Professors Balaji Prabhakar and Darrell Duffie (GSB) held a moderated conversation about the next generation of finance and high-speed technologies.
Balaji described the accelerating timeframes that gird securities trading infrastructure, where the time from "tick to trade" is now measured in tens of nanoseconds. He also highlighted the potential problems and advantages to be gained by exploiting such lightning-fast speeds. At that nano-scale, it can be hard for networks to properly sequence packets of data being sent over even the faster fiber-optic wires. "If you see a price that's favorable to your trading strategy and you cross the gate ahead of me, then your transactions should happen first," he said. "Unfortunately, in the world where these networks have 'jitters,' this is not easy to guarantee."
The speakers also agreed that one way or another, massive disruption is coming for financial institutions. "There is a mantra that is being repeated on Wall Street, 'We are a tech company that happens to be an investment bank,'" said Balaji. Redefining the role of banks from being consumers of technology to creators of technology will mean that "any bank that's not big enough or not nimble enough is going to lose out," said Duffie.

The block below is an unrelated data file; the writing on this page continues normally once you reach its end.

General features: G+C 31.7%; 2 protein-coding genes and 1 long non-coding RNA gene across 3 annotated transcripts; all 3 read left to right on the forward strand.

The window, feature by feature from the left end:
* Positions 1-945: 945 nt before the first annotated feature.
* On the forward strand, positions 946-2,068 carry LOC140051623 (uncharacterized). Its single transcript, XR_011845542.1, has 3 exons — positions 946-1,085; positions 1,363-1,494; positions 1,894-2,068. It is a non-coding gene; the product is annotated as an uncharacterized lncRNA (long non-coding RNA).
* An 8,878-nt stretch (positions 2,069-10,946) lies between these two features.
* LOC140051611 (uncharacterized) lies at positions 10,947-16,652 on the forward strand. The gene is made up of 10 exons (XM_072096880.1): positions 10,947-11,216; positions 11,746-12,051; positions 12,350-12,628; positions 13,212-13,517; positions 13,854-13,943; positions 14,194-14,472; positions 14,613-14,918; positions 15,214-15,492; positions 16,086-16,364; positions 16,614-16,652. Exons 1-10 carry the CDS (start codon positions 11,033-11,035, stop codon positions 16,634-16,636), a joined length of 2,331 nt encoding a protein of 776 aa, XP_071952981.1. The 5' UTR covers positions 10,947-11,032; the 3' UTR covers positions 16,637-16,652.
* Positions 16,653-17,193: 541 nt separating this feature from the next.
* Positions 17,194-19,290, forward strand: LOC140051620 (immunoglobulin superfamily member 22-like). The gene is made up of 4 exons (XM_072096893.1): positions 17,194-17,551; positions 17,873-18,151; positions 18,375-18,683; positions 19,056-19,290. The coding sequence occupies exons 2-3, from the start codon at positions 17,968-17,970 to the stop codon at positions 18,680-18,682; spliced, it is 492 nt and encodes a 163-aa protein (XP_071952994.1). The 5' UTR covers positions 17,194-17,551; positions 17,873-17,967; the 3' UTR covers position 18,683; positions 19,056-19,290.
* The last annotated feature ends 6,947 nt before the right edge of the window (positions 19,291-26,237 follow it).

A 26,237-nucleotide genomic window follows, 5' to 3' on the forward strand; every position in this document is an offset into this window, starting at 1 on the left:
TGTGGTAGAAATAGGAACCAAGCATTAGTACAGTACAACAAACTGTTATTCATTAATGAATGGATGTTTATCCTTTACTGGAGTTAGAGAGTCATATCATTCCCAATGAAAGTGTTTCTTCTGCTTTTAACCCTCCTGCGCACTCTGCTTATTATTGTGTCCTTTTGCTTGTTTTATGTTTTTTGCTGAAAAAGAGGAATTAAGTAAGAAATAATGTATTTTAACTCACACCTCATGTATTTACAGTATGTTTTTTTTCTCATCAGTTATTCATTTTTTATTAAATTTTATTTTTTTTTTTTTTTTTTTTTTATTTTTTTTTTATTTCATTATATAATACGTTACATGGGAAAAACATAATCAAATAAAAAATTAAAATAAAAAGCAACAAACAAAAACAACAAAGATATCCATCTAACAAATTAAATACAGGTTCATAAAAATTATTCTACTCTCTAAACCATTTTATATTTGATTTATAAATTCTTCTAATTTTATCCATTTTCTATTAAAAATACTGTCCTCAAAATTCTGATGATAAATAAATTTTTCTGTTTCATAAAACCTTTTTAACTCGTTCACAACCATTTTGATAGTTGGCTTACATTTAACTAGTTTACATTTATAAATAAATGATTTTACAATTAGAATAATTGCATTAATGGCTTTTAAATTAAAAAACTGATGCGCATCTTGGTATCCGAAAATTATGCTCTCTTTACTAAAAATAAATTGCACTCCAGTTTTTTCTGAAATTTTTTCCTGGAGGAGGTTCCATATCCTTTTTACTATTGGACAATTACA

Excerpted from "How is Silicon Valley changing Wall Street?", Stanford Engineering News, April 02, 2019
Watch the conversation in its entirety.
- Balaji's Research is Improving Commutes for Millions, October 2018
- Balaji Prabhakar has been named ACM Fellow, December 2017
- Research by EE PhD candidates Geng, Liu, and Yin featured in NYT Tech article, July 2018